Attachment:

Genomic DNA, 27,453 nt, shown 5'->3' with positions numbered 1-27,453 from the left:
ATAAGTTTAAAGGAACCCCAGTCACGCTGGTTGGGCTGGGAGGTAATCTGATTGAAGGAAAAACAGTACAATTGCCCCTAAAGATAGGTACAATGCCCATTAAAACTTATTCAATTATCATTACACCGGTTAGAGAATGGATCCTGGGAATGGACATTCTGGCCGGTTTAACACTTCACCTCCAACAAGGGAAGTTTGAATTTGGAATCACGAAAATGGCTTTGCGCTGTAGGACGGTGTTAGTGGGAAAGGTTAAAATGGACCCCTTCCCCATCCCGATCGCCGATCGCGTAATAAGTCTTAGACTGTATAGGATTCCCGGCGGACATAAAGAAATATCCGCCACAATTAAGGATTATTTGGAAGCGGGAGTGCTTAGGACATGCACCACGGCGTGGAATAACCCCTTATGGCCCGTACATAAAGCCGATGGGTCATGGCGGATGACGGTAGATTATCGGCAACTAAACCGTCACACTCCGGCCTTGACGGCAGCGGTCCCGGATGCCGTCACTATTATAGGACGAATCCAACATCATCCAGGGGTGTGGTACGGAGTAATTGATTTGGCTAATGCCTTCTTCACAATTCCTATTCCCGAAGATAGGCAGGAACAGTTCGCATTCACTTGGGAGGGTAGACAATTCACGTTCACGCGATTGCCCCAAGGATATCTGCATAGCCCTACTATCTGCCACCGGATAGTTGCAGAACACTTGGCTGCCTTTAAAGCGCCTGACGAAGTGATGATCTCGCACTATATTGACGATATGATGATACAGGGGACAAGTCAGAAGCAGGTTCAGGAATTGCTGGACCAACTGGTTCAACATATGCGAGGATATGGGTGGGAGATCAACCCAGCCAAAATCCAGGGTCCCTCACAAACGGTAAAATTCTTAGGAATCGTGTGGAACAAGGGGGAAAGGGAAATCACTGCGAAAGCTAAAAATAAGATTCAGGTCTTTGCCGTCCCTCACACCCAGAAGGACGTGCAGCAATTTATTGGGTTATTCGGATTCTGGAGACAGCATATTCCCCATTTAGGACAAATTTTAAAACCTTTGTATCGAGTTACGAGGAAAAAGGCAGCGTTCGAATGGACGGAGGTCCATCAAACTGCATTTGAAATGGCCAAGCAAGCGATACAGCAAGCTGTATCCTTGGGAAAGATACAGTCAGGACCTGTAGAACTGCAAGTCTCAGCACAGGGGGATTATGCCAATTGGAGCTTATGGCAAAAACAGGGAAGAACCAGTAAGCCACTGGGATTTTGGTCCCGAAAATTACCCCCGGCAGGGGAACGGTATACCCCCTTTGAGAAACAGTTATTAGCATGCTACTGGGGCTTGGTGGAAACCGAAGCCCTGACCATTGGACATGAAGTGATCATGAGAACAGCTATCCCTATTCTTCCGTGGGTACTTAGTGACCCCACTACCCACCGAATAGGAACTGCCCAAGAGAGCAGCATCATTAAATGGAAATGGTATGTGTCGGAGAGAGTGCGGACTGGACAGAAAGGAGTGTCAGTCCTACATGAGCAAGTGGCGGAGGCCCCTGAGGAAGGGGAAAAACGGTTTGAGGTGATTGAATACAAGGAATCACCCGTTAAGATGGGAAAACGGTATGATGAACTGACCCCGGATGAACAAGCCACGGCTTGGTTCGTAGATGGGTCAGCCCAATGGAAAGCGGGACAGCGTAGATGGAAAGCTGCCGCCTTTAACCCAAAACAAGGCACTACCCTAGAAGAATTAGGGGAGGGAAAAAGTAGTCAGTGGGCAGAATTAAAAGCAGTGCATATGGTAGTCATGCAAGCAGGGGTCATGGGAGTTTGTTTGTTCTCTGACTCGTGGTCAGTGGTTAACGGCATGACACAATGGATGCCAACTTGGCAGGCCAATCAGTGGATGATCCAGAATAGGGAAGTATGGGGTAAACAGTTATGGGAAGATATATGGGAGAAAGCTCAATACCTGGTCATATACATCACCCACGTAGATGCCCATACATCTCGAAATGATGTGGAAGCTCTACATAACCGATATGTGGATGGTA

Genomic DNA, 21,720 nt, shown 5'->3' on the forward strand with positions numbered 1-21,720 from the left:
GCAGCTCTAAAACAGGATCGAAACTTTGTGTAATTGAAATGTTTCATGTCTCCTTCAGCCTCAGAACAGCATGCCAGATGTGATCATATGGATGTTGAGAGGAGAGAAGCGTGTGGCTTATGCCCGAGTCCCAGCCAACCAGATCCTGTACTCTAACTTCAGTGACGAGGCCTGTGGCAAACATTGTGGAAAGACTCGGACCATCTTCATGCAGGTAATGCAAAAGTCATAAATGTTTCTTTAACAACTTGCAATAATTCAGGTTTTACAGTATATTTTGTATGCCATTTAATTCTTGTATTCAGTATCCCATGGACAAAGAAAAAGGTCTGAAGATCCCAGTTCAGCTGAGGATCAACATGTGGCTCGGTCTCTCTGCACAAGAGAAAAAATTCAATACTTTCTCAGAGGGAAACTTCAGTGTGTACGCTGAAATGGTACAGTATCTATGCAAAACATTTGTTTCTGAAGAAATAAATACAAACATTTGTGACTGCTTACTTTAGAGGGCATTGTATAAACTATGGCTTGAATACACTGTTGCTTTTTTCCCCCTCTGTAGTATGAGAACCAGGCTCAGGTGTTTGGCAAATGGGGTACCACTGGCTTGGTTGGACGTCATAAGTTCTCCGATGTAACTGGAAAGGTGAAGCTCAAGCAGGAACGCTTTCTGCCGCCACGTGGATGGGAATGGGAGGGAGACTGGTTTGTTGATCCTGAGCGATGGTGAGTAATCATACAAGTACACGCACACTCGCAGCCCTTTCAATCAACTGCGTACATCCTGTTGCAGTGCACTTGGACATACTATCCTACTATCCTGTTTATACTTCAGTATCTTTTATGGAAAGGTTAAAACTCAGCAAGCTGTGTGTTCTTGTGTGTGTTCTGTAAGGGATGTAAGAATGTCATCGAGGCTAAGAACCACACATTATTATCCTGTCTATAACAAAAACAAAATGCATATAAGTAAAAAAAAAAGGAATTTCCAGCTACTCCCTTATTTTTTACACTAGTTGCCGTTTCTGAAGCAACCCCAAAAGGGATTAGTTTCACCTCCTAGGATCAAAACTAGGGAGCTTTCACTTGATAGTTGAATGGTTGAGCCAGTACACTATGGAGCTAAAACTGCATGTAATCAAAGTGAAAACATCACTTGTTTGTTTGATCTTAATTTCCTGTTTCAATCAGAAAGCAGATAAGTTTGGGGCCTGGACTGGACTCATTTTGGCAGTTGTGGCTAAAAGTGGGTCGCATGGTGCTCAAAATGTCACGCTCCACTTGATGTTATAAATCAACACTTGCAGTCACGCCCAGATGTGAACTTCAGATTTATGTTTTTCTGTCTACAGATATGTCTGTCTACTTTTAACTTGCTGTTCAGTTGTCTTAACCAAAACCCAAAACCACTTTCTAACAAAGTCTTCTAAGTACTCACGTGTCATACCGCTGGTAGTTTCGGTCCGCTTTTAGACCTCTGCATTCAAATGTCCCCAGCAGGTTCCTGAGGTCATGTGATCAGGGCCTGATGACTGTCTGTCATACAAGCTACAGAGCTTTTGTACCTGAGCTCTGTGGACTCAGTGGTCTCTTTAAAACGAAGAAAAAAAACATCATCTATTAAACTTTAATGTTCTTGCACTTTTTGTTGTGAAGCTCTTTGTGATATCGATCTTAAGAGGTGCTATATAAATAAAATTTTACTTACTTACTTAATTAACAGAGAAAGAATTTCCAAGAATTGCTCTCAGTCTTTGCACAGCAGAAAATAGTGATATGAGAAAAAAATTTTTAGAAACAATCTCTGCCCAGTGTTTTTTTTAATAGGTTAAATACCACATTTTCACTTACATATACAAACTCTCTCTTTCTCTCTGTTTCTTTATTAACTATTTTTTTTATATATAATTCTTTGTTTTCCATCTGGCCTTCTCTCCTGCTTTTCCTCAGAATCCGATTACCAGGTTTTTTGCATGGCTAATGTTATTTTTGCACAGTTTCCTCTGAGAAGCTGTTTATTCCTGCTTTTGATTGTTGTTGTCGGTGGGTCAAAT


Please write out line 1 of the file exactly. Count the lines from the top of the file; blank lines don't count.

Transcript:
Genomic DNA, 27,453 nt, shown 5'->3' with positions numbered 1-27,453 from the left: